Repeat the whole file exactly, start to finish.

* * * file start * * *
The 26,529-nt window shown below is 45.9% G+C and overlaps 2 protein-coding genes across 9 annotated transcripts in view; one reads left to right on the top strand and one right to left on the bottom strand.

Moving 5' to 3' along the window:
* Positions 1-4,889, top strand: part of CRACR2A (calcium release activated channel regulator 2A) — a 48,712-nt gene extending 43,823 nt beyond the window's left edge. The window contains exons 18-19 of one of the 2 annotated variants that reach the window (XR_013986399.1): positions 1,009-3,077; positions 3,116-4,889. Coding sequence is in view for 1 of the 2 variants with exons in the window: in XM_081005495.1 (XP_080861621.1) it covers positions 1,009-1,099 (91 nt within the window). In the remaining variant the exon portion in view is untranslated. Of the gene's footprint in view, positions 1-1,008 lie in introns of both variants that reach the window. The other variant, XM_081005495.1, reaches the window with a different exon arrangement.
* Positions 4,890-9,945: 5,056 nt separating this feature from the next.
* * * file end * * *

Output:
The 26,529-nt window shown below is 45.9% G+C and overlaps 2 protein-coding genes across 9 annotated transcripts in view; one reads left to right on the top strand and one right to left on the bottom strand.

Moving 5' to 3' along the window:
* Positions 1-4,889, top strand: part of CRACR2A (calcium release activated channel regulator 2A) — a 48,712-nt gene extending 43,823 nt beyond the window's left edge. The window contains exons 18-19 of one of the 2 annotated variants that reach the window (XR_013986399.1): positions 1,009-3,077; positions 3,116-4,889. Coding sequence is in view for 1 of the 2 variants with exons in the window: in XM_081005495.1 (XP_080861621.1) it covers positions 1,009-1,099 (91 nt within the window). In the remaining variant the exon portion in view is untranslated. Of the gene's footprint in view, positions 1-1,008 lie in introns of both variants that reach the window. The other variant, XM_081005495.1, reaches the window with a different exon arrangement.
* Positions 4,890-9,945: 5,056 nt separating this feature from the next.